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contact Susanne Smith, 503-947-5637
November 30, 2010
Oregon Department of Education Releases Annual Statewide Report Card
SALEM – State Schools Superintendent Susan Castillo announced today the release of the 2009-10 Oregon Statewide Report Card. This annual publication serves as a compendium of information and trends on Oregon’s K-12 public education system.
“The annual statewide Report Card is a powerful resource for understanding Oregon public education,” said Superintendent Castillo. “I invite you to use this valuable tool in your discussions on education and to join me in our work to support success for every student. Only by working together can we build the education system that our state needs and our students deserve.”
The 2009-10 Statewide Report Card includes:
• Student demographics
• School staff information
• State and national assessment results
• Dropout and graduation rates
• Charter school data
• Early childhood data
• Alternative education information
• Public school funding information
Highlights of the 2009-10 School Year
• More schools met Adequate Yearly Progress (AYP) with over seventy-one percent of Oregon schools meeting the target last school year. Middle schools made the most significant gains with the percent of schools meeting the target up more than four percentage points.
• Oregon Assessment of Knowledge and Skills (OAKS) scores increased for every grade in mathematics this year. But it was 10th grade reading scores that saw the greatest gains with an impressive five point jump. Science and writing scores were more mixed with drops in elementary and middle school science and high school writing scores this year.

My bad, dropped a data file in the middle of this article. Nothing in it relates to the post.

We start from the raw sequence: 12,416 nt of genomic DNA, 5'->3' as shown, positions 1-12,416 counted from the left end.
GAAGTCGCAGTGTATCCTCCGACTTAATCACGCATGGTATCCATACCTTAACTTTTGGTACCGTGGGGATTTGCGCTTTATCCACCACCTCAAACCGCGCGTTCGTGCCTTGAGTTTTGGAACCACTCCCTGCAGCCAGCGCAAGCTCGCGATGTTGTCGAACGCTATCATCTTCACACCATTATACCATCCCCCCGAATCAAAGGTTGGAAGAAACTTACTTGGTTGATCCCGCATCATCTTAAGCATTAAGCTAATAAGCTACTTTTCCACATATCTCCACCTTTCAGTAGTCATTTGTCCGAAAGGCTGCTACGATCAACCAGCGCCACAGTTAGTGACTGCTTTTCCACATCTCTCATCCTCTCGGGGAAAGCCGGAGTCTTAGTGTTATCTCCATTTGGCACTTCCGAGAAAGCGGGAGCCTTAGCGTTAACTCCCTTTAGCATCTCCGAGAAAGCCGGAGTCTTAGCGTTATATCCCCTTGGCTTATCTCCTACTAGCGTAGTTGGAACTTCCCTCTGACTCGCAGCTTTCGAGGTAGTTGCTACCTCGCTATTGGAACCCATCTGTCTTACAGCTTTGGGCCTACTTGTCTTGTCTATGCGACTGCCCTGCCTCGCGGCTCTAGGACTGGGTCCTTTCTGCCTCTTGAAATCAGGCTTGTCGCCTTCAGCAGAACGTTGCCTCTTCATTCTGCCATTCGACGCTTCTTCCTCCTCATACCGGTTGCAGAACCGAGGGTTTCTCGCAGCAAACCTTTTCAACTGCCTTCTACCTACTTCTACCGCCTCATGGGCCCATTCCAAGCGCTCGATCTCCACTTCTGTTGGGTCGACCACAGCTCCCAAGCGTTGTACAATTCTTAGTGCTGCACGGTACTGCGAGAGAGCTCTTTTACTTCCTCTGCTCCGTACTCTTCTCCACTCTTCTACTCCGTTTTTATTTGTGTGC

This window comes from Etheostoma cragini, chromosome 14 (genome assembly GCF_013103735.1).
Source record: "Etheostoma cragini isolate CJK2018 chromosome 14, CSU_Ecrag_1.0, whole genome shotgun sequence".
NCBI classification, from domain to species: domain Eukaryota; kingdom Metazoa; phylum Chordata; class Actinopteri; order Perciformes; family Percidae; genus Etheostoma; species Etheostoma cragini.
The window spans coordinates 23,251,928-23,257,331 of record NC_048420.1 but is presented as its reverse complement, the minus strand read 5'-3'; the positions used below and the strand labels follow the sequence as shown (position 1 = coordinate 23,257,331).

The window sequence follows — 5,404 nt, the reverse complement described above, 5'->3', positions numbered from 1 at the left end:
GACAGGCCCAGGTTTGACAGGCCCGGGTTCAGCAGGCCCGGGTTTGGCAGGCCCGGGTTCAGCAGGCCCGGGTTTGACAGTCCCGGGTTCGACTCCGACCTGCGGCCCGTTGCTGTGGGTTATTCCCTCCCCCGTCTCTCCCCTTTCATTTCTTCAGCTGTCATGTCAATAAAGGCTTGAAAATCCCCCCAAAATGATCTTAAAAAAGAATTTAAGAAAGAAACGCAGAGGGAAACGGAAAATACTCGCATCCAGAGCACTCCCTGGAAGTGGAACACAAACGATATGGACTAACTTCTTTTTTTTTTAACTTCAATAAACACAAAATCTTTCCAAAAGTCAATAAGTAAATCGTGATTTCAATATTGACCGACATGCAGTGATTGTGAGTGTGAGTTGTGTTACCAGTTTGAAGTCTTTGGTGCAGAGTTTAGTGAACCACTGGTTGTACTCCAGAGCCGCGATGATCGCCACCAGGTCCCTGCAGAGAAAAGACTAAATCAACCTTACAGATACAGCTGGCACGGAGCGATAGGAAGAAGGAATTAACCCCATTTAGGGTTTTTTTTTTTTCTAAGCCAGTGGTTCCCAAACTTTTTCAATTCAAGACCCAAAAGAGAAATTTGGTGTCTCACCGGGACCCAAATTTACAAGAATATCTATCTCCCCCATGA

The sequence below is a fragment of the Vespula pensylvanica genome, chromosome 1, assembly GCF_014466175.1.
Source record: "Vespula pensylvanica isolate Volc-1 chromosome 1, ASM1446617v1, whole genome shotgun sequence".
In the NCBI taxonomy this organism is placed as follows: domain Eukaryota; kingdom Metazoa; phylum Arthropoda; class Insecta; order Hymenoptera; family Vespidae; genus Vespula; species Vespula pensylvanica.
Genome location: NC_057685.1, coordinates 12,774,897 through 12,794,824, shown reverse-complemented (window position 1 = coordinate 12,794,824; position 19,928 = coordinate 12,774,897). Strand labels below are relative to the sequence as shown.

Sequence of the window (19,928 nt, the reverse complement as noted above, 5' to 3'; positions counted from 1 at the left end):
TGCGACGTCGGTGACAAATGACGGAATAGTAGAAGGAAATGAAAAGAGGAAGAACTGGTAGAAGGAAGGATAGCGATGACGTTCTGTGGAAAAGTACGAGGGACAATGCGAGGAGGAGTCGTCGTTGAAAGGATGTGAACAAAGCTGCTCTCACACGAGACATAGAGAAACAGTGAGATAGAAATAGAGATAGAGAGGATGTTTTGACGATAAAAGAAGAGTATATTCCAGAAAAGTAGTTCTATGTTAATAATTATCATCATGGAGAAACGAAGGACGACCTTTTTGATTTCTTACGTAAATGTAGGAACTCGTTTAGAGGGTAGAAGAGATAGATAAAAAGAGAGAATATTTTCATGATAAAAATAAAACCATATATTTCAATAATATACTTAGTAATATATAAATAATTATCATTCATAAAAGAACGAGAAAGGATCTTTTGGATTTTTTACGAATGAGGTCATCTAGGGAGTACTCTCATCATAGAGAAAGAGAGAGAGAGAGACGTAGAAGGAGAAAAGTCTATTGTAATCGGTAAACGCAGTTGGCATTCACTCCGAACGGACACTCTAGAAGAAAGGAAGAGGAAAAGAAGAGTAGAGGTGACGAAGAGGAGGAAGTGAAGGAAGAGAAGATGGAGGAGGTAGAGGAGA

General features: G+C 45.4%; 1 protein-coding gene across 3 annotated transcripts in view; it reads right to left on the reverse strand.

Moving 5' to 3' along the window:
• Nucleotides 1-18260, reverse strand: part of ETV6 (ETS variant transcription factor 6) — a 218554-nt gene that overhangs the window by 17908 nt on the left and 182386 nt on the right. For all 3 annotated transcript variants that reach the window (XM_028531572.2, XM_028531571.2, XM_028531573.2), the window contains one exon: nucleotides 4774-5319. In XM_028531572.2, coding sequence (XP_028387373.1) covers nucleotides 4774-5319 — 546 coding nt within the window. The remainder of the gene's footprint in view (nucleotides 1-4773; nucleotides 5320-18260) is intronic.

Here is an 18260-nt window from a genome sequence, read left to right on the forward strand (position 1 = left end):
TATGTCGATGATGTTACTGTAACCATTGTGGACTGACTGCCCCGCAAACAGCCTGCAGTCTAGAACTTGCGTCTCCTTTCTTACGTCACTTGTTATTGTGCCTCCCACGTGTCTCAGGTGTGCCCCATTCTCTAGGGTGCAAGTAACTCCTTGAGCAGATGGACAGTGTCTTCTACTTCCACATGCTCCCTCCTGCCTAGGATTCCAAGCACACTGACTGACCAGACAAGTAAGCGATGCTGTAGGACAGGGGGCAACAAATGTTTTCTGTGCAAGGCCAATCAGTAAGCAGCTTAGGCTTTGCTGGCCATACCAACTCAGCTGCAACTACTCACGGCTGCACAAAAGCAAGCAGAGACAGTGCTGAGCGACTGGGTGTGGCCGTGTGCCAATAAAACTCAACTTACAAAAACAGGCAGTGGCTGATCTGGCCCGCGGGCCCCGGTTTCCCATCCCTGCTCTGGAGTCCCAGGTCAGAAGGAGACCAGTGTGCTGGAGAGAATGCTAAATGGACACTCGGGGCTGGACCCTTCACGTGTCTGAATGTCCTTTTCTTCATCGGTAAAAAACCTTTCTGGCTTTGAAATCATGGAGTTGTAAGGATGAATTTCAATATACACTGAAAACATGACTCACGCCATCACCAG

• There was further evidence this year that the academic achievement gap in Oregon is continuing to shrink. Hispanic achievement grew faster than that of white students in all subjects and grade levels this year. While their scores are still below those of many of their peers, the increased growth is a very promising sign that the achievement gap is narrowing for our Hispanic students. However, there were a number of alarming drops in the performance of African American and Native American students in elementary and middle school, particularly in reading performance.
• Oregon students continued to perform above the national average on the SAT and ACT college entrance tests. While Oregon students’ scores only increased slightly for the ACT this year, we saw solid gains in SAT performance with reading and writing scores each up two points this year for public school students. Minority student participation of public school students also increased for the SAT this year.
• This was the first year that Oregon used the cohort graduation rate for accountability purposes. We are now better able to track individual students by following a group of students who enter 9th grade in a given year (the cohort) and seeing how many of them graduate with a regular diploma in four years. Starting next year, schools will be able to meet the graduation targets using either a 4-year cohort rate or an extended 5-year cohort rate. The lower graduation rates we see under the cohort model do not mean that fewer students are graduating. It just means that we are doing a better job of being transparent about where all of our students are ending up after four years in high school. This information will help us make better decisions about how to prepare all kids for graduation.
A copy of the report can be found on the Oregon Department of Education website here: http://www.ode.state.or.us/search/page/?id=1821.
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